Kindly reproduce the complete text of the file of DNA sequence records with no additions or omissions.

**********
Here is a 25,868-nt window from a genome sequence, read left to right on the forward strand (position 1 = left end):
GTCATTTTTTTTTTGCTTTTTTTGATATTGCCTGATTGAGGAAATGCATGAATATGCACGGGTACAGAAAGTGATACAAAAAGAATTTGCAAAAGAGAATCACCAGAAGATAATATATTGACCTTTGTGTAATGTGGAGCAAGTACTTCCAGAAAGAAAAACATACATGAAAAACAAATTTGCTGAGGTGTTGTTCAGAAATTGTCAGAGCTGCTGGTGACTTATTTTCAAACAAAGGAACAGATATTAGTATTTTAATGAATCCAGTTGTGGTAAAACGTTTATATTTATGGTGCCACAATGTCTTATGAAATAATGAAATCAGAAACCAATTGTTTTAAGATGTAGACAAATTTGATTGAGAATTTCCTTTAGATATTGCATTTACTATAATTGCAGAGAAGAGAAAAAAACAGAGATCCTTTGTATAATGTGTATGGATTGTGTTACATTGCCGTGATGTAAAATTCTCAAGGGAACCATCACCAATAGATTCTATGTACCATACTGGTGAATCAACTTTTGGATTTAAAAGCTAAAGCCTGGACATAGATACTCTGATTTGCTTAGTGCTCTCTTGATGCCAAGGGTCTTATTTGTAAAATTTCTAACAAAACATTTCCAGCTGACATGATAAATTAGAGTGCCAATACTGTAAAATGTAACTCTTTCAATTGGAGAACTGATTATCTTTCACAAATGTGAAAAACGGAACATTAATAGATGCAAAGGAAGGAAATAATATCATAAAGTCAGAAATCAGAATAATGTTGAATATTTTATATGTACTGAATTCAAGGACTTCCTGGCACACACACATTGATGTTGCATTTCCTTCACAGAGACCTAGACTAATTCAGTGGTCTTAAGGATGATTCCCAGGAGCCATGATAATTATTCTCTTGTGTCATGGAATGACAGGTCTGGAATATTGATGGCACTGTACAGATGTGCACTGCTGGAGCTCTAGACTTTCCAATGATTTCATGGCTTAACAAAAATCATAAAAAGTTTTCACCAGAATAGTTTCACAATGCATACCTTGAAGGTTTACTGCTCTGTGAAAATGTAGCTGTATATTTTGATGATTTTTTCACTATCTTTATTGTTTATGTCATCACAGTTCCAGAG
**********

Here is a 25,868-nt window from a genome sequence, read left to right on the forward strand (position 1 = left end):
GTCATTTTTTTTTTGCTTTTTTTGATATTGCCTGATTGAGGAAATGCATGAATATGCACGGGTACAGAAAGTGATACAAAAAGAATTTGCAAAAGAGAATCACCAGAAGATAATATATTGACCTTTGTGTAATGTGGAGCAAGTACTTCCAGAAAGAAAAACATACATGAAAAACAAATTTGCTGAGGTGTTGTTCAGAAATTGTCAGAGCTGCTGGTGACTTATTTTCAAACAAAGGAACAGATATTAGTATTTTAATGAATCCAGTTGTGGTAAAACGTTTATATTTATGGTGCCACAATGTCTTATGAAATAATGAAATCAGAAACCAATTGTTTTAAGATGTAGACAAATTTGATTGAGAATTTCCTTTAGATATTGCATTTACTATAATTGCAGAGAAGAGAAAAAAACAGAGATCCTTTGTATAATGTGTATGGATTGTGTTACATTGCCGTGATGTAAAATTCTCAAGGGAACCATCACCAATAGATTCTATGTACCATACTGGTGAATCAACTTTTGGATTTAAAAGCTAAAGCCTGGACATAGATACTCTGATTTGCTTAGTGCTCTCTTGATGCCAAGGGTCTTATTTGTAAAATTTCTAACAAAACATTTCCAGCTGACATGATAAATTAGAGTGCCAATACTGTAAAATGTAACTCTTTCAATTGGAGAACTGATTATCTTTCACAAATGTGAAAAACGGAACATTAATAGATGCAAAGGAAGGAAATAATATCATAAAGTCAGAAATCAGAATAATGTTGAATATTTTATATGTACTGAATTCAAGGACTTCCTGGCACACACACATTGATGTTGCATTTCCTTCACAGAGACCTAGACTAATTCAGTGGTCTTAAGGATGATTCCCAGGAGCCATGATAATTATTCTCTTGTGTCATGGAATGACAGGTCTGGAATATTGATGGCACTGTACAGATGTGCACTGCTGGAGCTCTAGACTTTCCAATGATTTCATGGCTTAACAAAAATCATAAAAAGTTTTCACCAGAATAGTTTCACAATGCATACCTTGAAGGTTTACTGCTCTGTGAAAATGTAGCTGTATATTTTGATGATTTTTTCACTATCTTTATTGTTTATGTCATCACAGTTCCAGAG